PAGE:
Leadership Practice #1: The Practice of Happiness

Damn. My mind kept spinning through the task list, conversations with clients, and what I needed to pack for the trip. Some meditation! It was more like a mental washing machine on spin cycle.

But that is the experience of meditation. Show up, do the work, and just be ok with whatever happens. Sometimes its blissful, often times not. This is a challenge for my goal-oriented ego. I need to be GOOD at this. *Sigh.* Turning meditation in to a need to prove something is defeating the purpose.

In yoga, meditation, and martial arts, the end goal is not mastery, but practice. It is the art of daily commitment that is the whole work. Mastery is simply the sum of practice adding depths and layers to the experience.

The same is true of leadership. It is a daily practice, not an end goal. When we show up every day in practice, we add depth, breadth, and richness to our work as leaders.

In her book, Fierce Leadership, Susan Scott asks us to look at what we are actually practising, because we are always practising something. If we complain about our colleagues, we are practising negativity. If we catastrophise about the future, then we are practising worry. If we skip our workout, we are practising laziness.

In our daily choices, we find our practice. And likely there is room for improvement.

In this series of articles, we look at three leadership practices that will transform you and your world forever.

This is the first practice, and the most fundamental:

The Practice of Happiness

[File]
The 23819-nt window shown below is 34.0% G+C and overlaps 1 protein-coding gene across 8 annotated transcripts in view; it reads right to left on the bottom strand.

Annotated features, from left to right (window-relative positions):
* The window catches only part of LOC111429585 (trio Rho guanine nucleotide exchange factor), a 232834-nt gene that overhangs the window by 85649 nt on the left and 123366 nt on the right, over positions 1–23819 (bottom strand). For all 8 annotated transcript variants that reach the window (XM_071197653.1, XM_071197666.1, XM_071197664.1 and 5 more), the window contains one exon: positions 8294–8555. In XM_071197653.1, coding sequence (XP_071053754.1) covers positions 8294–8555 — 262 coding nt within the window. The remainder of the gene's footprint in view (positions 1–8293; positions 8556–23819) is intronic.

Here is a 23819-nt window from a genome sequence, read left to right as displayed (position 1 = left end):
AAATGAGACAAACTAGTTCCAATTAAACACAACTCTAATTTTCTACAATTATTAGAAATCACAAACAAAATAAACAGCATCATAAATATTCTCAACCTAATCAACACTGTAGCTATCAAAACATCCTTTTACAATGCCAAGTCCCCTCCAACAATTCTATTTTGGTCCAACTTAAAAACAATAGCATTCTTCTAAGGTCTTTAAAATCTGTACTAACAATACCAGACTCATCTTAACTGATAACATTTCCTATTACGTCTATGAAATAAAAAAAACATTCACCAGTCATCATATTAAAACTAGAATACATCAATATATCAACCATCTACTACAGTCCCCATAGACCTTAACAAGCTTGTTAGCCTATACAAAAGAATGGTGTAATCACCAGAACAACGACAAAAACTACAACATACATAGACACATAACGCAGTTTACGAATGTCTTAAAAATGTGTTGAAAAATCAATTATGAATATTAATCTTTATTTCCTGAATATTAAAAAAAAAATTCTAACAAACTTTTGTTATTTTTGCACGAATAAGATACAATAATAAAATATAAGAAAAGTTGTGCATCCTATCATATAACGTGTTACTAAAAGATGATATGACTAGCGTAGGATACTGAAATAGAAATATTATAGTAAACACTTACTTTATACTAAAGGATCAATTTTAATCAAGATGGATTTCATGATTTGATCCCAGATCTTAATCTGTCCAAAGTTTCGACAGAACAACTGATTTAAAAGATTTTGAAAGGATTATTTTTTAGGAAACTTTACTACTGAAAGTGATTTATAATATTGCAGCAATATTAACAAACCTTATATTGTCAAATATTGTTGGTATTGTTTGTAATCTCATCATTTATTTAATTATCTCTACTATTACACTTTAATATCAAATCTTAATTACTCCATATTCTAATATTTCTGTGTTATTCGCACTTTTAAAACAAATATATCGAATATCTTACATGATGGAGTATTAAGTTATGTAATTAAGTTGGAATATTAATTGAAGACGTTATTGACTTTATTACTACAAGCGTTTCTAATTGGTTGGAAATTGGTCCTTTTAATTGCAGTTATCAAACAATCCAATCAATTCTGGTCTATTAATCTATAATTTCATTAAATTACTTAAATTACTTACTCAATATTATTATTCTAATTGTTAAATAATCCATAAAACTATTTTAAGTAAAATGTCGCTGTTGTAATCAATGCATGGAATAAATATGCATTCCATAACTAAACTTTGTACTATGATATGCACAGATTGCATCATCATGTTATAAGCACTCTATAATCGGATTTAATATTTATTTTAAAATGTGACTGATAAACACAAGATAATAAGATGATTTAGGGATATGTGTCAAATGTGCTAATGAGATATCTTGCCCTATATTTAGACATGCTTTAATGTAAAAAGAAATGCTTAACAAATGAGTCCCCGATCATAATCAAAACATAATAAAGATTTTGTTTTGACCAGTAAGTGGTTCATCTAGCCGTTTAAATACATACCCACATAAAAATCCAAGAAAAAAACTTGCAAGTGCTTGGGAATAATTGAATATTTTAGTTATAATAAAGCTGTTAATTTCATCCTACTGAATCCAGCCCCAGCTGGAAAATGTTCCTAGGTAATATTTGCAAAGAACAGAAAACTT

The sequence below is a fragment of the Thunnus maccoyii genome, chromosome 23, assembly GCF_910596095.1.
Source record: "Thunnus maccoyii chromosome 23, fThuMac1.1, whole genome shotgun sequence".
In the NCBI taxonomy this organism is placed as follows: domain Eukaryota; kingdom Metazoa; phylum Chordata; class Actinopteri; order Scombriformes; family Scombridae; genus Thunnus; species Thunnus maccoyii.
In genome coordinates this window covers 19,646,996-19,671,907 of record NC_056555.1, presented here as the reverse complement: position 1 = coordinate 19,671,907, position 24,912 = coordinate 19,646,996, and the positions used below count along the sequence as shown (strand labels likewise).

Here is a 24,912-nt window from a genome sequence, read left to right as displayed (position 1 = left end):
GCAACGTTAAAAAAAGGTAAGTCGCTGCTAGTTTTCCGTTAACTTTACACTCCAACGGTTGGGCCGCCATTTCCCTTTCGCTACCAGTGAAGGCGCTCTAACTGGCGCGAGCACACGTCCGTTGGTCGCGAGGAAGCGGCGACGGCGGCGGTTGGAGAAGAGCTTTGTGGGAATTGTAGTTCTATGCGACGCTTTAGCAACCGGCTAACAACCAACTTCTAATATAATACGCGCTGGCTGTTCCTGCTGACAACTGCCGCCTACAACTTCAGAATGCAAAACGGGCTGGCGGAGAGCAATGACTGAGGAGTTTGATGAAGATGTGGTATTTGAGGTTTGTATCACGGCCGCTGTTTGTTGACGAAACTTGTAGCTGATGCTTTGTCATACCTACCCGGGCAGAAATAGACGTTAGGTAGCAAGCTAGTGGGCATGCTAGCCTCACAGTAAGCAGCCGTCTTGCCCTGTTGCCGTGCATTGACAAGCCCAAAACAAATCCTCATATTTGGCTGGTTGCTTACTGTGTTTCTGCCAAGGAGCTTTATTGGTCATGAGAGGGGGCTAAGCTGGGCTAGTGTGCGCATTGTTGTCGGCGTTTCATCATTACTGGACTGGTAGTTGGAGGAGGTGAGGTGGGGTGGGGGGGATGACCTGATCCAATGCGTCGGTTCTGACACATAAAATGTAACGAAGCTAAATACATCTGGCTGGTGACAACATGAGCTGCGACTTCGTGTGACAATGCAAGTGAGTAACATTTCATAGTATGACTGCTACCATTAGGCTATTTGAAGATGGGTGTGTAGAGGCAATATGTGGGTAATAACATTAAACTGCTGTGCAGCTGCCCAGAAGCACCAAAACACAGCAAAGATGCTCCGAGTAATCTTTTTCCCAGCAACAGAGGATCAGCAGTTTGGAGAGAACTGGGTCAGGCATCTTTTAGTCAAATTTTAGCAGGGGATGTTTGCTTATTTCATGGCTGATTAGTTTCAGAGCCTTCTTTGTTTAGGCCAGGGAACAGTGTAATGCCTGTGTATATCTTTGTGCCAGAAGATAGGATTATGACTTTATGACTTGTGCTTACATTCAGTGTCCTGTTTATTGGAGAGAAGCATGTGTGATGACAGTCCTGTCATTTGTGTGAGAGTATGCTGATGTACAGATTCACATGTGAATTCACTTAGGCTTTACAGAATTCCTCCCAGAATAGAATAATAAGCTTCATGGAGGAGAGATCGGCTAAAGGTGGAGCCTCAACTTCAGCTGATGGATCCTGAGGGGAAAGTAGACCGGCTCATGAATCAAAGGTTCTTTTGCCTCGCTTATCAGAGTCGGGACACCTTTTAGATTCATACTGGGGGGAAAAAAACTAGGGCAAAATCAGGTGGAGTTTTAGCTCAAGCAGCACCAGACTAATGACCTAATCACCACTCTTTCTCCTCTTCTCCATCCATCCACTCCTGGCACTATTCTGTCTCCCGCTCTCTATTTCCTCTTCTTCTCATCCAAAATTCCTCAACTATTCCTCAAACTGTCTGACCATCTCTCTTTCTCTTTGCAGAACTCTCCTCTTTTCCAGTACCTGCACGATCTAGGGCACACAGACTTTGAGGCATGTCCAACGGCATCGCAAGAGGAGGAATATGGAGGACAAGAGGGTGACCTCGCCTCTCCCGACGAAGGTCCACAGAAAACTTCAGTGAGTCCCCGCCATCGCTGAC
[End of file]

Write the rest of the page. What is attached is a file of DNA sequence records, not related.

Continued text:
A few years ago, one of my clients lamented about his unfulfilled life, and asked, “What do I need to do to be happy?” He told me later that my response was like having a tuning forked drummed against his head, in perfect resonance.

I told him, “John, you don't DO happy, you BE happy.”

Happiness is what happens when we choose a good-feeling story about what is happening to us. This is a lesson I keep teaching myself. (This is the practice of being an inconsistent student of my own teachings!)

Consider this example: I travel extensively with my work to far flung remote places, work with diverse and fascinating people, and am continually growing.

The practice of ‘Whingeing’ delivers this story: “I am so busy, I never get down time, I am exhausted, this sucks.”

The practice of ‘Happiness’ tells this story: “What an incredible life I lead! From the desert, to the coast, to the snow in 3 weeks, and getting picked up in a Porsche. What a grand adventure!”

Practising happiness is a daily choice. The good news: it gets easier with practice (kind of like meditation).

The practice of Happiness is a contagious one. Imagine an organisation that practiced happiness as its default engagement pattern? It would be whirlpool of positivity.

What are you practising? What is your default internal narrative? What do you want instead?